gueOne of the first things Alabama Huntsville’s hockey team did when it arrived at The Ralph Engelstad Arena in Grand Forks, N.D., last weekend for a non-conference series against North Dakota was take a tour of the facility.
The temperature outside on New Year’s Eve day — prior to their practice in Grand Forks — was a balmy 5 degrees, although Accuweather said it “felt” like minus-2.
The Chargers had opted to meet in Minneapolis after the Christmas break, leaving 75 degree weather in Huntsville for two days of practice before taking a six-hour bus ride through Fargo to Grand Forks, a city USA Today proclaimed last February to be the second coldest in America behind Fairbanks, Alaska.
Truth be told, outside temperatures really don’t matter when teams arrive at The Ralph because there is no need to go outside. The facility is spacious enough for teams to drive their bus inside the confines to load and unload.
The Ralph is a $104 million spectacle plush with granite hallways, leather seats, massive suites, training facilities and a game room for players that would make most pro teams blush. Before UAH did its pre-workout stretch last Thursday, several Chargers finished the tour from the visitor bench, looking up at the giant scoreboard and seven national title banners hanging above.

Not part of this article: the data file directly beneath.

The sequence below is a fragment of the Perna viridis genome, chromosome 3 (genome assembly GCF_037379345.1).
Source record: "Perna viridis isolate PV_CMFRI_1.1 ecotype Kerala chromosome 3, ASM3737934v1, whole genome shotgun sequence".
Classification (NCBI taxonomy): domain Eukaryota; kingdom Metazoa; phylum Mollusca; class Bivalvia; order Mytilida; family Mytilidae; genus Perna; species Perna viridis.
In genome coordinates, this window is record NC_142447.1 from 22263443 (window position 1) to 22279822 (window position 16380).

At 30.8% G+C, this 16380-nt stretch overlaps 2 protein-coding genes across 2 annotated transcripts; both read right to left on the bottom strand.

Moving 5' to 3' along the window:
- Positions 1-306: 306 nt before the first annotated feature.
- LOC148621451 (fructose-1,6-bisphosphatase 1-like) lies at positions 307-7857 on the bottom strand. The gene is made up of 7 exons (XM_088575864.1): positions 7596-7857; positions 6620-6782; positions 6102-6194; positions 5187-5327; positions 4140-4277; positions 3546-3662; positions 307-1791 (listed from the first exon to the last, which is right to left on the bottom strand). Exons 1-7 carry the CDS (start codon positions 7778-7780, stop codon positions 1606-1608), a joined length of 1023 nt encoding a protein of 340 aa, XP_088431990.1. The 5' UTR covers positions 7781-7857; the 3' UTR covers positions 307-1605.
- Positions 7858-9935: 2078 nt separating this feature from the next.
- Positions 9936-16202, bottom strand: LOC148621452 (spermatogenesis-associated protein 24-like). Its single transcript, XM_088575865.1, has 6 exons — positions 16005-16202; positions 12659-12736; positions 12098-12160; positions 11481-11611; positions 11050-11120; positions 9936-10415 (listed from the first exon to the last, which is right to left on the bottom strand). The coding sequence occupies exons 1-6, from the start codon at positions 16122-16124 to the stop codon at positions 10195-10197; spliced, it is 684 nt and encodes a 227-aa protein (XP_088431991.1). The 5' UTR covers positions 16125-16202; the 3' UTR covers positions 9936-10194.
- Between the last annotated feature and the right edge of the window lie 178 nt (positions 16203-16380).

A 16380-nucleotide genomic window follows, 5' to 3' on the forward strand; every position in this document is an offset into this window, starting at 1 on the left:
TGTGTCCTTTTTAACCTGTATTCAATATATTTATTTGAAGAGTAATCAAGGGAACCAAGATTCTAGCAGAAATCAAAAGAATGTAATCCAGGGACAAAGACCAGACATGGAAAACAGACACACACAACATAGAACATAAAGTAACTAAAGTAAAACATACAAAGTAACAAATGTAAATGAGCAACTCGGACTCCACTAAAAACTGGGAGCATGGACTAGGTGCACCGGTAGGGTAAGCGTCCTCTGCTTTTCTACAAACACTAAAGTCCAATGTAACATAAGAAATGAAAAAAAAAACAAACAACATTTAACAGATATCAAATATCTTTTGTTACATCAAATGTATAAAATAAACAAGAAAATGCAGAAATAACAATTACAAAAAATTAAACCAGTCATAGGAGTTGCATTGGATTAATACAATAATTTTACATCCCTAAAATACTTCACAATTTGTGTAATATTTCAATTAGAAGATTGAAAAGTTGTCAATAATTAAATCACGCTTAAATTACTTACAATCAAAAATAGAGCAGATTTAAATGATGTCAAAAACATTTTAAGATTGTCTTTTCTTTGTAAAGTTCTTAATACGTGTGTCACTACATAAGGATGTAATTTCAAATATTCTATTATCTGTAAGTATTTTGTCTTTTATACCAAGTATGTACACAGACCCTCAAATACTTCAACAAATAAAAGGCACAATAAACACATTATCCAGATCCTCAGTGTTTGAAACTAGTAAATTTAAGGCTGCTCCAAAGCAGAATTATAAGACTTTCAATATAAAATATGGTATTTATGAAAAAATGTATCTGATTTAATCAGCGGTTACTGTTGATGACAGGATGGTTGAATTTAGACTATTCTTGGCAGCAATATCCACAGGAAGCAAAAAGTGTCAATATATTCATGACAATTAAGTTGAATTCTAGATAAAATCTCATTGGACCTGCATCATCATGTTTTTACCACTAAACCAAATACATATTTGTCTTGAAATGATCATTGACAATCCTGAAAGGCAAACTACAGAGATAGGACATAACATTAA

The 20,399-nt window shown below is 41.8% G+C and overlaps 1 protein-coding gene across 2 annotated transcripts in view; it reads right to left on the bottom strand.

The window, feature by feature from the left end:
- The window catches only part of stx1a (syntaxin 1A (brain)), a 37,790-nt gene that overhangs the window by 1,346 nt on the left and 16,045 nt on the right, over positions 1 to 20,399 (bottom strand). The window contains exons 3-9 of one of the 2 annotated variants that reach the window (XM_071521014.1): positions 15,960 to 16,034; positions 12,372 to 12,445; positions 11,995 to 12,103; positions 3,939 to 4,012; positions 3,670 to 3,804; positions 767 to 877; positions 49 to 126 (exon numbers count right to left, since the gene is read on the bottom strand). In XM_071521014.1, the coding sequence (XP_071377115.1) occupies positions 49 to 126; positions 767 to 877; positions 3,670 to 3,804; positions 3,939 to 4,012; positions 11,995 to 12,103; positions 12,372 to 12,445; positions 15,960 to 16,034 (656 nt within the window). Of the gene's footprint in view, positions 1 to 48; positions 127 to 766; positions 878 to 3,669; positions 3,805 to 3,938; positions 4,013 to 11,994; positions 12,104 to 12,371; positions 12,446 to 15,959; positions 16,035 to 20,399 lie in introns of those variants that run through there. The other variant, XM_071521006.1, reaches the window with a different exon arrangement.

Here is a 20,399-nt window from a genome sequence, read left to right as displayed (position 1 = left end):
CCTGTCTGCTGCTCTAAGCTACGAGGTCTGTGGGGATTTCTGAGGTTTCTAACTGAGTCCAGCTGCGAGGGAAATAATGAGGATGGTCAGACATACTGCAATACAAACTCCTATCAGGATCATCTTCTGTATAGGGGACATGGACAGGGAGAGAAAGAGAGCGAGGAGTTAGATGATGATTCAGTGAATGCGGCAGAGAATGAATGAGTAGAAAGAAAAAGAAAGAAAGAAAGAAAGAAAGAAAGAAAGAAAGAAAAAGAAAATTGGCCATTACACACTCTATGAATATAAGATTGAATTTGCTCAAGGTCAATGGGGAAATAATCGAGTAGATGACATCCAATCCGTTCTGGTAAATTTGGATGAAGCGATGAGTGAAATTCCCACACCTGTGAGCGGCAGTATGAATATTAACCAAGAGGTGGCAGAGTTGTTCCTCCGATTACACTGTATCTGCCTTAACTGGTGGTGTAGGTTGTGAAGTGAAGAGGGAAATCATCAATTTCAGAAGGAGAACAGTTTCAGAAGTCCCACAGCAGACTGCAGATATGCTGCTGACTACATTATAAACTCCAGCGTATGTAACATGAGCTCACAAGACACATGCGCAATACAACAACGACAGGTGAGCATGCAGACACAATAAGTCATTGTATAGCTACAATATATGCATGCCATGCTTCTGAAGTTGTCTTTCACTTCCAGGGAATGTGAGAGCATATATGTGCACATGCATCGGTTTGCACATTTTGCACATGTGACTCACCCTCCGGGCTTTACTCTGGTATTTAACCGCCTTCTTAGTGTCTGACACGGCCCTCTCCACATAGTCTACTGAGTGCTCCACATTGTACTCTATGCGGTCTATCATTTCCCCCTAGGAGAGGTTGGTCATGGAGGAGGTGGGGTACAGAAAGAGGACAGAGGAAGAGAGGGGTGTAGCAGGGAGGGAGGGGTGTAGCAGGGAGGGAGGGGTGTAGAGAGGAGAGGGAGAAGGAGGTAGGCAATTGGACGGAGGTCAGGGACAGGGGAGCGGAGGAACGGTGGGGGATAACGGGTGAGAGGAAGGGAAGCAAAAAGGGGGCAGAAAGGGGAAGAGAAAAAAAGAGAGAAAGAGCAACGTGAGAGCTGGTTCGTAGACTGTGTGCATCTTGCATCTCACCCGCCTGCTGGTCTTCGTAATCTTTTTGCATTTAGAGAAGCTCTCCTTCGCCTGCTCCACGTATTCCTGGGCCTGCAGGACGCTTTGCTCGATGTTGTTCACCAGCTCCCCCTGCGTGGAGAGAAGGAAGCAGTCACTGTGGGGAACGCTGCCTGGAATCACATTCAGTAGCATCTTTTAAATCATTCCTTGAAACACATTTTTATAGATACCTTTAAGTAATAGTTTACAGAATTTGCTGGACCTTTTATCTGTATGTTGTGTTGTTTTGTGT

The series could have been billed as a battle of the “Haves vs. Have-Nots.”
While the Chargers have their own storied tradition covering 30 years, mostly as a Division II power, the school briefly dropped the program after the 2011-2012 season for financial reasons and has been scrapping its way back to prominence with a renewed commitment to Division I hockey.
In a way, they face an uphill battle most NCAA Division I teams never dream of facing.
UAH is one of three campuses that make up the Alabama “Roll Tide” school system, meaning they put on skates in the heart of football country. What Nick Saban is to Alabama, hockey is to UAH — the school’s identity.
UAH has the largest hockey arena in the WCHA with 5,800 seats, but sellouts are rare. Even at the New Year’s Eve practice some players were excited to get back to the hotel to watch Alabama rip apart Michigan State in the FBS college football semifinals.
So games at second-ranked North Dakota, where outdoor rinks are spread across the city and filled with kids of all ages playing pickup games, are measuring sticks on where the team needs to be and how far the Chargers have come since joining the WCHA two years ago.
If it can happen in Grand Forks, the third largest city in North Dakota, Corbett believes it can happen in Huntsville, where T-shirts and flip-flops are the norm year-round.
“I told the guys when we got in to skate around and enjoy this and take it all in because there aren’t arenas like this,” Corbett said. “You want them to get used to it and not be intimidated by it because it is one of the best atmospheres to play a game. I told them to skate and have fun, and we’re the type of team where this atmosphere will probably pump us up more than the home team. We play in the WCHA and in some nice buildings, but this is the Taj Mahal of college hockey. It’s been here for awhile, but not every kid in college hockey gets to play here and when you do it’s a special place.”